Yes, I realize this puts me at risk for appearing very strange. But I’m all right with that. I think. If taking a grocery trip for a single head of cauliflower is strange; if calling chickpeas a snack is strange; if getting giddy over a jar of sunflower of butter is strange — well, that is just the way I am.

Let me tell you what I think is strange. The other day, I overheard a fellow student bemoaning that she was looking forward to a leisurely lunch but accidentally slept in and didn’t have time to heat up her EasyMac. Instead she had to settle for a breakfast of Milky Ways. I thought of my pumpkin oatmeal breakfast and my packed lunch of yogurt, an apple, fresh and crunchy vegetables and hummus. The poor girl had no idea what she was really missing in her candy-bar breakfast.

One of the things I am most looking forward to as a future-Dietitian, is helping people see the beautiful delicious world of real food. To widen the horizons of their grocery list from the freezer and snack aisles to farmer’s markets and bulk food bins.

Hopefully, once preaching nutrition is my job, people will stop giving me sidelong glances and calling me “that strange health-nut” behind my back. But I really don’t mind, especially if being strange means heating Pineapple Cauliflower Rice in the school microwave after my friend’s EasyMac is well-congealed.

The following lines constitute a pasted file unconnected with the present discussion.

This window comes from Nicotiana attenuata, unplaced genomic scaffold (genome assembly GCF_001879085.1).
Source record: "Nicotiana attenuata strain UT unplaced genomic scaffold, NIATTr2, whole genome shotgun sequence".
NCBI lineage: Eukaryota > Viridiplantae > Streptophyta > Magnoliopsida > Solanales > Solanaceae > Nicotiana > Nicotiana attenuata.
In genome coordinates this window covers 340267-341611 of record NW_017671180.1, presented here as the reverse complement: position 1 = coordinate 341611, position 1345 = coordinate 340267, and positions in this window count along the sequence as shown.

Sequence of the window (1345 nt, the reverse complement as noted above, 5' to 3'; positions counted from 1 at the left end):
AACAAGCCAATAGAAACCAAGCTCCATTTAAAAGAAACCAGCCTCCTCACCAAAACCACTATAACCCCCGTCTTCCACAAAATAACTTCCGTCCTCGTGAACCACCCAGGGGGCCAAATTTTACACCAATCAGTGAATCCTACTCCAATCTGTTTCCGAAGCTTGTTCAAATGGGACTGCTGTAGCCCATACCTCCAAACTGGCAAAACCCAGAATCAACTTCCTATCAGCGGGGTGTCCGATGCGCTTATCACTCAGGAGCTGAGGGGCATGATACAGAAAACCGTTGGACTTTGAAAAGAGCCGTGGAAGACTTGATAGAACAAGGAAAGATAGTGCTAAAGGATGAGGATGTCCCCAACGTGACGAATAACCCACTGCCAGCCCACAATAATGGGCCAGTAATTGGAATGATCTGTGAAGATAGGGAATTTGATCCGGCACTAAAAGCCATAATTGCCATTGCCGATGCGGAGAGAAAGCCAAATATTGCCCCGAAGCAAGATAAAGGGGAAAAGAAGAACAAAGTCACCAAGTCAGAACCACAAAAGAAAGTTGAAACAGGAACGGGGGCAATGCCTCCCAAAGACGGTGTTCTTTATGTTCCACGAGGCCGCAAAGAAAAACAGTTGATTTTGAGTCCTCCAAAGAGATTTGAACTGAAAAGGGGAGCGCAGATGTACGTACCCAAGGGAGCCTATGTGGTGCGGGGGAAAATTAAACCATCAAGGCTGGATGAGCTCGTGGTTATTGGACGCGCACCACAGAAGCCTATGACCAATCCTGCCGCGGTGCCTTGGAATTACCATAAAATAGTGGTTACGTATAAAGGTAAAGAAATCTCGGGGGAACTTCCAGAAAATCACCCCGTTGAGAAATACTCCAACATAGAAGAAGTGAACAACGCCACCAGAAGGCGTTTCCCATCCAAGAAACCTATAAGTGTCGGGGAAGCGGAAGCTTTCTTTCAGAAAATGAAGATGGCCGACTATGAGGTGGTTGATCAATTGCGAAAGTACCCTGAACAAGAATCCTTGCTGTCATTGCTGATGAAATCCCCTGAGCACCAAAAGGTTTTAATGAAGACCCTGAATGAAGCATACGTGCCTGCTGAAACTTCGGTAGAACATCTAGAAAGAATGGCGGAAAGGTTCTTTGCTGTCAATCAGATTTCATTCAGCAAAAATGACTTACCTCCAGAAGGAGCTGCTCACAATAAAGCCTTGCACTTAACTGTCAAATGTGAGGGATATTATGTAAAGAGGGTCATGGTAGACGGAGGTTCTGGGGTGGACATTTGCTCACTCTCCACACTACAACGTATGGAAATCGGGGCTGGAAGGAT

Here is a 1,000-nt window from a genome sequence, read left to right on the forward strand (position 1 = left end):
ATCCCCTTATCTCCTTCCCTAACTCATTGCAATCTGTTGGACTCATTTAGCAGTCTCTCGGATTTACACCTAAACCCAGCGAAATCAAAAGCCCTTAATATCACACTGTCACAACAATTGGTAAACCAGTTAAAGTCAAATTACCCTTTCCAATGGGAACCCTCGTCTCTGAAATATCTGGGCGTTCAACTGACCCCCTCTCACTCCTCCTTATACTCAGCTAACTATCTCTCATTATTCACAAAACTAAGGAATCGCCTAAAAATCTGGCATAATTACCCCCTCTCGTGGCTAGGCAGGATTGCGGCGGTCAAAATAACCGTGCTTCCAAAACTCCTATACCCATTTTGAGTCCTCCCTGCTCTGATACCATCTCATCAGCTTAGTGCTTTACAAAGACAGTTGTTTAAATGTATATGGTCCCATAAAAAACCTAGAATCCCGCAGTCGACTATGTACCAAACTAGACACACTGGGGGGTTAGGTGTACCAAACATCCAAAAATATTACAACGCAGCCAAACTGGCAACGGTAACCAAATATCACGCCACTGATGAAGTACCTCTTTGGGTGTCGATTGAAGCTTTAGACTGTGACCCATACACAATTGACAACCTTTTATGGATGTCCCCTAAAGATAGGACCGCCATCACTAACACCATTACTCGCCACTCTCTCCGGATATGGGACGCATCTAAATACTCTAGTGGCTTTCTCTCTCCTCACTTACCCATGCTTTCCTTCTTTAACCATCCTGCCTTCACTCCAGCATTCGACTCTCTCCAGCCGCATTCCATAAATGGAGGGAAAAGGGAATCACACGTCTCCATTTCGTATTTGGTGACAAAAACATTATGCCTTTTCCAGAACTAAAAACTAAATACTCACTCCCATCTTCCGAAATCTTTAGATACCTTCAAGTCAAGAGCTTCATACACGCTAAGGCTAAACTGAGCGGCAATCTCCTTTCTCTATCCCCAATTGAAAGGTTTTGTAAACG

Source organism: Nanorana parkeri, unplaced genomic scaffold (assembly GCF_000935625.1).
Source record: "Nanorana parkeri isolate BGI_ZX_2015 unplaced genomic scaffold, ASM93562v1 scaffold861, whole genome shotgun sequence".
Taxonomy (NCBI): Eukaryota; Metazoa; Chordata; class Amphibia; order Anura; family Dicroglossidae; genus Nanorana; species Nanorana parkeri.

“Normal” people don’t know what they are missing.

Pineapple Cauliflower Rice

~ eight servings ~

Ingredients

  • 4 c. cooked brown rice
  • 2 c. chopped cauliflower
  • 1 t. coconut oil (or olive oil)
  • 1 can (15oz) pineapple tidbits: drain and reserve juice
  • 1 T. ginger
  • 1/3 c. almond milk (or other milk)
  • salt and pepper to taste

Directions

  • In a large skillet or wok over medium heat, saute cauliflower in coconut oil until tender and slightly browned.
  • Pour 1 c. pineapple juice over cauliflower. Reduce heat, cover, and let cauliflower cook until tender, about 10 minutes.
  • Stir in pineapple tidbits, rice, and ginger. Let heat throughout, stirring occasionally.
  • Pour in almond milk and stir to coat rice. Season with salt and pepper to taste.

If you cook the rice beforehand, this meal is really as quick and easy as reheating a frozen pizza. It’s much more tasty too. I expected to be the only one eating this, but the first batch I made was gone in a day. The family loved it too (and they’re not strange).  

I kind of want to make a huge pot and hand out samples at the grocery store checkout line.